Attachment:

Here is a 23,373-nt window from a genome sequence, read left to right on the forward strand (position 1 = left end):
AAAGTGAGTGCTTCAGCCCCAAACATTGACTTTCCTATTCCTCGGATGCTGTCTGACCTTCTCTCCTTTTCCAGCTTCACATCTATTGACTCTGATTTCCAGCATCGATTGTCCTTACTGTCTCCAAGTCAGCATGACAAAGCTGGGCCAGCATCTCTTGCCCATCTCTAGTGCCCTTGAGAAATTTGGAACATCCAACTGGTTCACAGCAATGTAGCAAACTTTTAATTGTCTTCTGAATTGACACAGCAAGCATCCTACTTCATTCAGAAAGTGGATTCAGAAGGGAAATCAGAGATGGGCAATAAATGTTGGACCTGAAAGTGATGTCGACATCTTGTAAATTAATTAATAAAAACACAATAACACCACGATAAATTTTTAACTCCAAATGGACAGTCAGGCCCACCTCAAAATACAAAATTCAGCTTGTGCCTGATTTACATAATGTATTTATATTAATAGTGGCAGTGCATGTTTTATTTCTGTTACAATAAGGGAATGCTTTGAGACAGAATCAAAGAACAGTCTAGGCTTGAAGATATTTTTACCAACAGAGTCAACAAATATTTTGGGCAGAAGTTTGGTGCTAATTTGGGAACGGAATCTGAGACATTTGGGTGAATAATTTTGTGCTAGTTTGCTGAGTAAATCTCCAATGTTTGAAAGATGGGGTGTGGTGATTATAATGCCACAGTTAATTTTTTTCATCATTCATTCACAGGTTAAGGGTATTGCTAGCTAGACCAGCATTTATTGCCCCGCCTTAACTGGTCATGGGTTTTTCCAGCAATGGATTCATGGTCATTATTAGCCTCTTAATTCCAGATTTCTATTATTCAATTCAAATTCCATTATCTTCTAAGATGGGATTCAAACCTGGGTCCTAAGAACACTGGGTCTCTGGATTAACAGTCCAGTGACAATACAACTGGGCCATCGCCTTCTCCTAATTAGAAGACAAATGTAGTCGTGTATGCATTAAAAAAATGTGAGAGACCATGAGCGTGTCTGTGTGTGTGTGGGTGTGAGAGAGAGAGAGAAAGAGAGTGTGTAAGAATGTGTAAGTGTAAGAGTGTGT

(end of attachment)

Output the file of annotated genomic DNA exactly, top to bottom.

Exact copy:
Here is a 23,373-nt window from a genome sequence, read left to right on the forward strand (position 1 = left end):
AAAGTGAGTGCTTCAGCCCCAAACATTGACTTTCCTATTCCTCGGATGCTGTCTGACCTTCTCTCCTTTTCCAGCTTCACATCTATTGACTCTGATTTCCAGCATCGATTGTCCTTACTGTCTCCAAGTCAGCATGACAAAGCTGGGCCAGCATCTCTTGCCCATCTCTAGTGCCCTTGAGAAATTTGGAACATCCAACTGGTTCACAGCAATGTAGCAAACTTTTAATTGTCTTCTGAATTGACACAGCAAGCATCCTACTTCATTCAGAAAGTGGATTCAGAAGGGAAATCAGAGATGGGCAATAAATGTTGGACCTGAAAGTGATGTCGACATCTTGTAAATTAATTAATAAAAACACAATAACACCACGATAAATTTTTAACTCCAAATGGACAGTCAGGCCCACCTCAAAATACAAAATTCAGCTTGTGCCTGATTTACATAATGTATTTATATTAATAGTGGCAGTGCATGTTTTATTTCTGTTACAATAAGGGAATGCTTTGAGACAGAATCAAAGAACAGTCTAGGCTTGAAGATATTTTTACCAACAGAGTCAACAAATATTTTGGGCAGAAGTTTGGTGCTAATTTGGGAACGGAATCTGAGACATTTGGGTGAATAATTTTGTGCTAGTTTGCTGAGTAAATCTCCAATGTTTGAAAGATGGGGTGTGGTGATTATAATGCCACAGTTAATTTTTTTCATCATTCATTCACAGGTTAAGGGTATTGCTAGCTAGACCAGCATTTATTGCCCCGCCTTAACTGGTCATGGGTTTTTCCAGCAATGGATTCATGGTCATTATTAGCCTCTTAATTCCAGATTTCTATTATTCAATTCAAATTCCATTATCTTCTAAGATGGGATTCAAACCTGGGTCCTAAGAACACTGGGTCTCTGGATTAACAGTCCAGTGACAATACAACTGGGCCATCGCCTTCTCCTAATTAGAAGACAAATGTAGTCGTGTATGCATTAAAAAAATGTGAGAGACCATGAGCGTGTCTGTGTGTGTGTGGGTGTGAGAGAGAGAGAGAAAGAGAGTGTGTAAGAATGTGTAAGTGTAAGAGTGTGT